by Angela Reed-Fox
Indoor cycling is a great way to improve your strength and efficiency for general fitness and road riding fast. Done properly it's a great calorie burn, and it's suitable for any level of fitness. Better quality sessions such as here at Fox, will focus on proper riding and technique (leaving those nasty gimmicks such as tap-backs and handlebar pushups way behind) - and this is of benefit to all riders, not just those who are cyclists.
If you make the most of each session, you'll get great results - but poor technique can reduce results all round. Everyone's got something better to do than an ineffective workout.
It matters. Why does it matter? Because with a good posture, not only will you reduce aches and pains, and reduce risk of injury, but aso you'll be able to work harder for longer, getting much better results.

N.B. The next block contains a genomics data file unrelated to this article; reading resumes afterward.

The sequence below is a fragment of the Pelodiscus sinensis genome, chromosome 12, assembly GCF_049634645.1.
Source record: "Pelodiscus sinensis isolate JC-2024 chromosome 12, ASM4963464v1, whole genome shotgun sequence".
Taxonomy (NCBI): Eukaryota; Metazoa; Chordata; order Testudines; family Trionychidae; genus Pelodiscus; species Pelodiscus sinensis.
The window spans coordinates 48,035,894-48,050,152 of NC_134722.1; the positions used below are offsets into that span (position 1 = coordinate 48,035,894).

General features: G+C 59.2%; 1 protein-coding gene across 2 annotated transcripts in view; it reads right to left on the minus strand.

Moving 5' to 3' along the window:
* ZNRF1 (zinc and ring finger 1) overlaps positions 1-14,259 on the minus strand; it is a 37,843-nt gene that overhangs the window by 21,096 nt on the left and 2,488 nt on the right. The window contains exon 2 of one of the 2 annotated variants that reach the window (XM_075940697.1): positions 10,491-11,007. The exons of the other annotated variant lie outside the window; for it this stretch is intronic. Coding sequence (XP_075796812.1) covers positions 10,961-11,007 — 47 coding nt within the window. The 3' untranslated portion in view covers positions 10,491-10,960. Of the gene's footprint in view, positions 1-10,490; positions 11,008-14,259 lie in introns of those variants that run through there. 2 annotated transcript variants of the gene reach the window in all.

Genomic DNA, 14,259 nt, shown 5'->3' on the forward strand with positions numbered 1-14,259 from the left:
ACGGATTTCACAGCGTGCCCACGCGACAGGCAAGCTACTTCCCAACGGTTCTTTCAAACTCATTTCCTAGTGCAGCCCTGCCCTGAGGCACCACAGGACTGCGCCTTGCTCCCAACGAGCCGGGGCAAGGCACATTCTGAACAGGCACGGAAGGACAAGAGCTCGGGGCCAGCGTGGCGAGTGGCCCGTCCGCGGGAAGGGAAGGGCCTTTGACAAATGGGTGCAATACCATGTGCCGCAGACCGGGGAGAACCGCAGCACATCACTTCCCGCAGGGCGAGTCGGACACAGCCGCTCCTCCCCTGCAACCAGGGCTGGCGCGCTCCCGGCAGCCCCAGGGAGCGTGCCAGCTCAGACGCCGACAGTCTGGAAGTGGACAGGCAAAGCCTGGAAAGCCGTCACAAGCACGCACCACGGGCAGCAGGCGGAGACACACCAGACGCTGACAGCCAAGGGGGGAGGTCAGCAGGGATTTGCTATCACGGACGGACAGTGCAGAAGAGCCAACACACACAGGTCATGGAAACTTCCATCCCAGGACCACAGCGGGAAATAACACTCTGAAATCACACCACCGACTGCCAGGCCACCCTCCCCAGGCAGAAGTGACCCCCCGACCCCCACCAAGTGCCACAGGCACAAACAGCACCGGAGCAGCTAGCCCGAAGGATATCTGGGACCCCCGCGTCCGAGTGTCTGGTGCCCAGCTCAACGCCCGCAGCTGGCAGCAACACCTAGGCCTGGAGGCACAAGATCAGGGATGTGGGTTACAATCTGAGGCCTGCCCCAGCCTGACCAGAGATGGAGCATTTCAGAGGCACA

Tilting your pelvis slightly forward on the saddle (tilt - not just moving forward - as if your pelvis is a bucket that you're pouring water out of) will enable you to keep a more neutral spine. If your pelvis is more upright in the saddle, your spine will be unnaturally curved (which can put unnecessary pressure on the spine), but also, as your back and shoulders are more rounded, your lung capacity is decreased. Less oxygen = less power out. Less power out = fewer calories burned.
Don't be tight
Your head should be up, not slumping forward over the handbars, shoulders should be back and down. and your hands should be light on the handlebars; this will reduce tension in your spine and wrists. It will also enable you to conserve energy - more for pushing through the pedals. Check in with your toes as well - if you're scrunching your toes up in your shoes, that tension is going to spread, and impede every pedal stroke. Relaxed fingers, relaxed toes, and a strong upper body are what you need maximise efficiency in the saddle.